Saturday, January 25, 2014

1/25/2014 Tennessee Civil War Notes

25, "…nothing left but 16 hogs and 25 bushels of corn." Crushing the Unionist Rebellion in East Tennessee

From East Tennessee-Lincoln Camp Broken Up.-From 300 to 500 Lincolnites of Carter county, encamped about six miles from Elizabethton, dispersed on the approach of Confederate troops.

The citizens of Hawkins, Sullivan and Washington counties, to the number of about 500, turned out on the news of the bride-burning, and organized themselves into a regiment. Hon. Joseph B. Heiskell, member elect of C. S. Congress from the 1st Congressional District, was elected Colonel.

This regiment, with Col. Stovall's battalion, numbering 500, including a battery of flying artillery of four guns, found the Lincolnite camp deserted, and nothing left but 16 hogs and 25 bushels of corn. From 25 to 20 prisoners were arrested in the knobs, each armed with a gun, pistol and bowie knife, and taken to the Watauga bridge. They will probably be brought to Knoxville during the week, to be tried before the Confederate Court. The rebellion in Carter and Johnson counties may be said to be crushed out.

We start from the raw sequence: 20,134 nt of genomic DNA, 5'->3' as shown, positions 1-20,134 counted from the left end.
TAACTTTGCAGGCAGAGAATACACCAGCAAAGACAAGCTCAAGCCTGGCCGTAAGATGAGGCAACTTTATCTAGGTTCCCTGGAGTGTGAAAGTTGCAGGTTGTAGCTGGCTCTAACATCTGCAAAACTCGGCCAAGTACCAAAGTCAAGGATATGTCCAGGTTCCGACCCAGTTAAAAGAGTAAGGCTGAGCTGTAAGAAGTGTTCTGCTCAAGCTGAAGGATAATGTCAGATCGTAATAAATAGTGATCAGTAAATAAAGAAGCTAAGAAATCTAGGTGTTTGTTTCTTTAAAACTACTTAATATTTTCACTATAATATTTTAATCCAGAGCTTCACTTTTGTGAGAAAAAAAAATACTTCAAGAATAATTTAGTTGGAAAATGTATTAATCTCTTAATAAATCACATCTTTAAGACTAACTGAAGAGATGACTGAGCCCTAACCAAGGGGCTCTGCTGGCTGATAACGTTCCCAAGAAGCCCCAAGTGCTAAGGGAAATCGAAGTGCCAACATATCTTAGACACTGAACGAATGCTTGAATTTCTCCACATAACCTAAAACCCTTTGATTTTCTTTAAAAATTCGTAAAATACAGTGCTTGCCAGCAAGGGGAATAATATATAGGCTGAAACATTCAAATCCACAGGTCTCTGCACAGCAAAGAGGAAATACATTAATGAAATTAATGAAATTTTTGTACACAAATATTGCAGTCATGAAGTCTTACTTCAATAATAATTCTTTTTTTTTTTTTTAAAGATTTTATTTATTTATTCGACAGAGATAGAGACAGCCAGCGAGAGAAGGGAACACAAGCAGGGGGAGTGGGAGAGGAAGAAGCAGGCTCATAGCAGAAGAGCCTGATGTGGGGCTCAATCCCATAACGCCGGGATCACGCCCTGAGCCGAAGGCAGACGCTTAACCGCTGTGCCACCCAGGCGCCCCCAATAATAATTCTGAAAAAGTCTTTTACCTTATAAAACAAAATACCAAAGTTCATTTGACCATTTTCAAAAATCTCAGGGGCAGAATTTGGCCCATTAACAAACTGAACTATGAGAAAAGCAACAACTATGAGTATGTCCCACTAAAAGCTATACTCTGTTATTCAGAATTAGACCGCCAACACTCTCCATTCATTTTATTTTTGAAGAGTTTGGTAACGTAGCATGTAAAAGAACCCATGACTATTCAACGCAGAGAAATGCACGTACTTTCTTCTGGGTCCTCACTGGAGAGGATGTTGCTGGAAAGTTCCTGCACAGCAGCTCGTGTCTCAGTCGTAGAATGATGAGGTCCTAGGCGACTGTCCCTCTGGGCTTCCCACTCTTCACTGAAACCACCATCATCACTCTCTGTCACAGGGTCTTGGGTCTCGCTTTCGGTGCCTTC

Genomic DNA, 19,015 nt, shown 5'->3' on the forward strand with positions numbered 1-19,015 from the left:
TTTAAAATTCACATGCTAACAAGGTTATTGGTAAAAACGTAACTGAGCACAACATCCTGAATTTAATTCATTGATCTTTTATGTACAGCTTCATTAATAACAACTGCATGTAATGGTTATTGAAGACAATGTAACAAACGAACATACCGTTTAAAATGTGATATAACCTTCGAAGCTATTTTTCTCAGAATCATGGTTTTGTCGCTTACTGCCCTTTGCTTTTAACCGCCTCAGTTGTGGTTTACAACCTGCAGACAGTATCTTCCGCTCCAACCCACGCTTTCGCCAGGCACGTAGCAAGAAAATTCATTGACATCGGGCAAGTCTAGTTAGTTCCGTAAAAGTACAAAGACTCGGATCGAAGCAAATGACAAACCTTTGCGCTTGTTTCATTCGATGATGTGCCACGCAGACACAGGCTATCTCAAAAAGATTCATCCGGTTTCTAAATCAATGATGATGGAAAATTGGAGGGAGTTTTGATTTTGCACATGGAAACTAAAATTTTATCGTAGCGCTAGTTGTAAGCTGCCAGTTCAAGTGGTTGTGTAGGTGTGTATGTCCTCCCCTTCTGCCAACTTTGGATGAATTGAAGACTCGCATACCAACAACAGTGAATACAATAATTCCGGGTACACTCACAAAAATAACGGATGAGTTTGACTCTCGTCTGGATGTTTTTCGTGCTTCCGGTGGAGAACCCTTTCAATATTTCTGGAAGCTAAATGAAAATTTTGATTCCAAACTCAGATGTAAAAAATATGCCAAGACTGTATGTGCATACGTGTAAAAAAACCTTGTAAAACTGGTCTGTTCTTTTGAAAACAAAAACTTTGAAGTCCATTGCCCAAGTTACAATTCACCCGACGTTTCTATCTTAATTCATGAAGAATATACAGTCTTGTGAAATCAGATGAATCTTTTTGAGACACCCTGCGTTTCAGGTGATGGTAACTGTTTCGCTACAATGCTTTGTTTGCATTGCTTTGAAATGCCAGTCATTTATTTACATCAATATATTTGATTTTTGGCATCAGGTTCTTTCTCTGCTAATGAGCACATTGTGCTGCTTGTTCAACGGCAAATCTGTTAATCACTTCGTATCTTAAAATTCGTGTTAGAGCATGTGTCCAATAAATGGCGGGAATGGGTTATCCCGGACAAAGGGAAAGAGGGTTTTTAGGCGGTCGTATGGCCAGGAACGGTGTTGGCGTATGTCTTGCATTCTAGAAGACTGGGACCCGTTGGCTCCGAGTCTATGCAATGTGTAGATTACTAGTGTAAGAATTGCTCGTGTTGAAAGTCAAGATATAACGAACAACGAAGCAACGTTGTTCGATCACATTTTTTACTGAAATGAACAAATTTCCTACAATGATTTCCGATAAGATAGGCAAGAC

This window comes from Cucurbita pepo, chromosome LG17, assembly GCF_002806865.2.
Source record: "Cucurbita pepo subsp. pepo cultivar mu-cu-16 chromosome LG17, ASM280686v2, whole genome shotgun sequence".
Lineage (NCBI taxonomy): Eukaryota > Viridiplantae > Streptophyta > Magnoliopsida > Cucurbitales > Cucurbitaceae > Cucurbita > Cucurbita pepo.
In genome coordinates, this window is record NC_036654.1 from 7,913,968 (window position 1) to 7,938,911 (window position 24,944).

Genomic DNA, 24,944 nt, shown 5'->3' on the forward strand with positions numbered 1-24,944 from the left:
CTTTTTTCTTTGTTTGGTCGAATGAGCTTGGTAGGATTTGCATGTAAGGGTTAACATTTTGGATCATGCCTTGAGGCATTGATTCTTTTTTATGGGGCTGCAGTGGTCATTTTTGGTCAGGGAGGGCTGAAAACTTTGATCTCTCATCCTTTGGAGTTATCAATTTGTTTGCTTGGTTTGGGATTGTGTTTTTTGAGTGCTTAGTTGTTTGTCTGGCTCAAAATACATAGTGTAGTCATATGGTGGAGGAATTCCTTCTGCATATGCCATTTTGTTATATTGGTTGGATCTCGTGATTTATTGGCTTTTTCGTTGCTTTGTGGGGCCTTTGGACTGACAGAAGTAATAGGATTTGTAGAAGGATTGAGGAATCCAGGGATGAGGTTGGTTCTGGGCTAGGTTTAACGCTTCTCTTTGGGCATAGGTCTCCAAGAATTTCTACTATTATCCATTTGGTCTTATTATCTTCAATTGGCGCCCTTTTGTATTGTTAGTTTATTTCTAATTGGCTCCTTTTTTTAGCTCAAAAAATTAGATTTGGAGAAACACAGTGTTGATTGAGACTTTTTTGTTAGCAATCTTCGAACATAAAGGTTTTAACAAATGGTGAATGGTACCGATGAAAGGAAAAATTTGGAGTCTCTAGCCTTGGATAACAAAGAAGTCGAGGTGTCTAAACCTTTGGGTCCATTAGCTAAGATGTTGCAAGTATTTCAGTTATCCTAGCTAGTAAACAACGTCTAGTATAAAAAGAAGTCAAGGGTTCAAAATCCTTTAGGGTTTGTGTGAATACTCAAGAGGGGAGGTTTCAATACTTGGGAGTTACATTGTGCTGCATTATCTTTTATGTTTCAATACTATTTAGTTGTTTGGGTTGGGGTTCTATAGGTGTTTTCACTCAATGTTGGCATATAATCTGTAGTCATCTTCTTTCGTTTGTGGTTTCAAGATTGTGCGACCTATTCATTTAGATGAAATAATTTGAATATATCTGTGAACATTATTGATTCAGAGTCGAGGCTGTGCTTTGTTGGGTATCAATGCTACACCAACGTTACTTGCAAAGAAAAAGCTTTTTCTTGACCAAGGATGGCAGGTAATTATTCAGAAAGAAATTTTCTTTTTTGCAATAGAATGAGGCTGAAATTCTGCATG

Arrival of Prisoners.-Some forty prisoners of Clift's traitor hand, from Hamilton, Rhea and Meigs, including a Lieut. Colonel and a commissary, were brought up on the train last night and marched through our streets to the jail. A number of arms were taken in their possession. Their condition, criminal as they are, excited the communication of our citizens, and in the crown that accompanied them to their dismal quarters, we heard by one expression of indignation against the unfeeling and unscrupulous demagogues, who deluded into there unfortunate condition, and then deserted them.

Knoxville Register, 19th.

Fayetteville Observer (NC), November 25, 1861. [1]

25, "An address was issued calling upon our sister States to send forward Men and guns for the defence of the Mississippi Valley." Confederate Paranoia in Memphis

Exciting from Tennessee.-MEMPHIS, Nov. 20.-Great apprehensions are felt of an attack upon Columbus. A public meeting has been called to take place to-day, to devise measures of defence. The Federals are concentrating an in immense force at Cairo, and an attack at Columbus is hourly expected.